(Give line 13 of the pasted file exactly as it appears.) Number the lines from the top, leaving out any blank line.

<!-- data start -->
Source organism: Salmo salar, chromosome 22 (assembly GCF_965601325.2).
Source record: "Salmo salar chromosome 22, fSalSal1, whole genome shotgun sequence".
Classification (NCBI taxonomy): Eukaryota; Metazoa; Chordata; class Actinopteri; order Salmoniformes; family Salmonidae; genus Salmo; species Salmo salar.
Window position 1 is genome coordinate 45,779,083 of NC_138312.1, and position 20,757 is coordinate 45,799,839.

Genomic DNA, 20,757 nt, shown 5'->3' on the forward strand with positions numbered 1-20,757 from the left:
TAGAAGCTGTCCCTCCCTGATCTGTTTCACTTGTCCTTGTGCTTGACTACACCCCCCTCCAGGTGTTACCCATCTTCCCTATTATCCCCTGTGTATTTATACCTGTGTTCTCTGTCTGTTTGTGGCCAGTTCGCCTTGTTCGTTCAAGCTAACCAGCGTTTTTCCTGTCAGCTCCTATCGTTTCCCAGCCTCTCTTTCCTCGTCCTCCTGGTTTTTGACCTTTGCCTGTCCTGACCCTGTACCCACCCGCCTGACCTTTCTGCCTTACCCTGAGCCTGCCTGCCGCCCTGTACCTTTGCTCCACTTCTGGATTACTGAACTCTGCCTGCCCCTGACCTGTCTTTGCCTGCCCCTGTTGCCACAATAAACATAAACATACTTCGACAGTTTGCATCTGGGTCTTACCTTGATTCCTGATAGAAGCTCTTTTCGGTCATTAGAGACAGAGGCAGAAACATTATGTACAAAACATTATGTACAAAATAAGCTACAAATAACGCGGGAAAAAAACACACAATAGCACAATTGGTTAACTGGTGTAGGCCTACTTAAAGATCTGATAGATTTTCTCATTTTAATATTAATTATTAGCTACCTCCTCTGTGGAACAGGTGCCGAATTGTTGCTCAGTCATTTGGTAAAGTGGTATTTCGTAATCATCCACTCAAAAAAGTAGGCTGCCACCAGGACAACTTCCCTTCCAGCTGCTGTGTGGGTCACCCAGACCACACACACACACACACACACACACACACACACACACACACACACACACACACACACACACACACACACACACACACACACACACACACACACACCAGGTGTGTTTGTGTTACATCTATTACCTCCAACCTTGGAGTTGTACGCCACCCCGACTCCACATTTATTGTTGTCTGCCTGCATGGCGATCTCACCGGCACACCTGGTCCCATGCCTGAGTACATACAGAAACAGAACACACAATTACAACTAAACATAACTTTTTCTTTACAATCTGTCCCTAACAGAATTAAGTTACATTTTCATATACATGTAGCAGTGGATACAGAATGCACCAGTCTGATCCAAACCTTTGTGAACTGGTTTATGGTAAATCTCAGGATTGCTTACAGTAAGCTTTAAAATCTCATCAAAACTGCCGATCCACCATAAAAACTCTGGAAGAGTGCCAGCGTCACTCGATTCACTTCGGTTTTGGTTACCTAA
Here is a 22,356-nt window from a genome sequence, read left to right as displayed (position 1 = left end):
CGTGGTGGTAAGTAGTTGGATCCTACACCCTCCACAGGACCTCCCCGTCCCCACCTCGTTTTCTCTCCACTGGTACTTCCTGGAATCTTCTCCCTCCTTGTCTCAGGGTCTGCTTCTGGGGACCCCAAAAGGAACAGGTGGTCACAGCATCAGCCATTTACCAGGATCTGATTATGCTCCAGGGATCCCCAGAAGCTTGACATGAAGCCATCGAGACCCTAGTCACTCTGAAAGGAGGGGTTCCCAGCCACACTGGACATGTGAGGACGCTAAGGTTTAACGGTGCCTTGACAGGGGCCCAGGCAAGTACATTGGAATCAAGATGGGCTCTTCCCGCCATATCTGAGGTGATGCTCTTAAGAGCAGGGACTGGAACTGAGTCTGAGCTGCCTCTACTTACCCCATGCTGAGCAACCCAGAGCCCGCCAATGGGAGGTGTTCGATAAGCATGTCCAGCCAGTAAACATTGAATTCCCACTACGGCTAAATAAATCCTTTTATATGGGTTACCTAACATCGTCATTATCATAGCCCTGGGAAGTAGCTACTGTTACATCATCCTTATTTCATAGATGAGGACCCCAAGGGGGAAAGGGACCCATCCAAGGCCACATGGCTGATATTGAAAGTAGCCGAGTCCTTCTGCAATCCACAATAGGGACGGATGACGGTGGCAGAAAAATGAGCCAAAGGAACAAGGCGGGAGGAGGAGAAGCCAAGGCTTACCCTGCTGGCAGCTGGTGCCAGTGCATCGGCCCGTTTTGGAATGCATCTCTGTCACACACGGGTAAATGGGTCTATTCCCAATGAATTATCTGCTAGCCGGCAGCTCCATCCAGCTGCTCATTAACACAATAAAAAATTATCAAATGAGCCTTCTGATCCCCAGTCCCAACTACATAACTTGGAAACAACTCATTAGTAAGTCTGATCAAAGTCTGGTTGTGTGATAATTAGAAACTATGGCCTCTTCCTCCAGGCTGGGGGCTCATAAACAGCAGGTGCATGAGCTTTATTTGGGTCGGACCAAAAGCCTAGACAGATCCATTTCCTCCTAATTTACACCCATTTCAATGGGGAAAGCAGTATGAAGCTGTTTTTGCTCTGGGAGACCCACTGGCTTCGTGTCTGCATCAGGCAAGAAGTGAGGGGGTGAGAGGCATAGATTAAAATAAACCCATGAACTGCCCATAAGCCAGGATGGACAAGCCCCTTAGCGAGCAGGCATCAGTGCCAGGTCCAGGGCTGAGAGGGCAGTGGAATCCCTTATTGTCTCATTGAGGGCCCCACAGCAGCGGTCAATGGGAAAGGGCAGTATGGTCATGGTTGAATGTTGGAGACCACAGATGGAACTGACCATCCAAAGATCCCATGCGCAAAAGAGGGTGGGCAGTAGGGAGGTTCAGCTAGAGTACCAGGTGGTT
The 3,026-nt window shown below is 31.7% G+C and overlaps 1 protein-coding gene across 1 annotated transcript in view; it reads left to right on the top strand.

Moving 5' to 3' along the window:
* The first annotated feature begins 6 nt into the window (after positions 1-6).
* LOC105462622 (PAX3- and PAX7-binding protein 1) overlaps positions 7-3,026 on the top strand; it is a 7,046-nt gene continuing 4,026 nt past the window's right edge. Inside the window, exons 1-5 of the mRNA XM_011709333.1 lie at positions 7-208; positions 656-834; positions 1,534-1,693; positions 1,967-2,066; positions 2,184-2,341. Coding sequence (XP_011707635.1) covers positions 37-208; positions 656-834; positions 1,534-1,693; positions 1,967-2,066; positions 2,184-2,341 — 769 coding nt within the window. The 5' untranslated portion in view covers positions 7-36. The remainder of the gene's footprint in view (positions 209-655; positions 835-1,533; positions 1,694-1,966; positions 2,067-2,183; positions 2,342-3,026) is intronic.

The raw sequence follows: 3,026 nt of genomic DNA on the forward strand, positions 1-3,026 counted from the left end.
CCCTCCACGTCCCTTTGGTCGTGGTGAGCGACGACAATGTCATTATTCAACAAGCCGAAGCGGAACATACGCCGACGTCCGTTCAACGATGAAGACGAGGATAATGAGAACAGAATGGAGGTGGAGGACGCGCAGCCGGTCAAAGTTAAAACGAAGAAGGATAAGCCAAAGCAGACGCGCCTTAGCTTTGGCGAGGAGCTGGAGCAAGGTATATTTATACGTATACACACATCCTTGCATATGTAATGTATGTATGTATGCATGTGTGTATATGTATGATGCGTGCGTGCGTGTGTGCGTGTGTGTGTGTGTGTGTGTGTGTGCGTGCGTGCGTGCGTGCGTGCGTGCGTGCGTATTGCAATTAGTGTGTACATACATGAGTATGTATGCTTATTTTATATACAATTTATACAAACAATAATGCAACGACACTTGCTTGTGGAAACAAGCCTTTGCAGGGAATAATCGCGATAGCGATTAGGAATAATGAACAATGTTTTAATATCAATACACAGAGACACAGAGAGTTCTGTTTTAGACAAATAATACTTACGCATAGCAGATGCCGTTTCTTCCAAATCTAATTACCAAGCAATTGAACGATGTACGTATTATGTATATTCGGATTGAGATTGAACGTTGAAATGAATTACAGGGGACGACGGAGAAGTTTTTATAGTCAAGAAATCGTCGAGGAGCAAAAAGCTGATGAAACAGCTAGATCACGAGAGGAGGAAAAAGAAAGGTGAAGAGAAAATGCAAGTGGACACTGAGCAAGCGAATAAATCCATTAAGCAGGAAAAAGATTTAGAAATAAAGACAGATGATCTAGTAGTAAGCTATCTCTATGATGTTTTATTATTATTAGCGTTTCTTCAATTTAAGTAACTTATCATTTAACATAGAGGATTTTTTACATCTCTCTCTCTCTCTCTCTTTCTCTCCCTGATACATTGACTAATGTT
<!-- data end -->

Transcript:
The raw sequence follows: 3,026 nt of genomic DNA on the forward strand, positions 1-3,026 counted from the left end.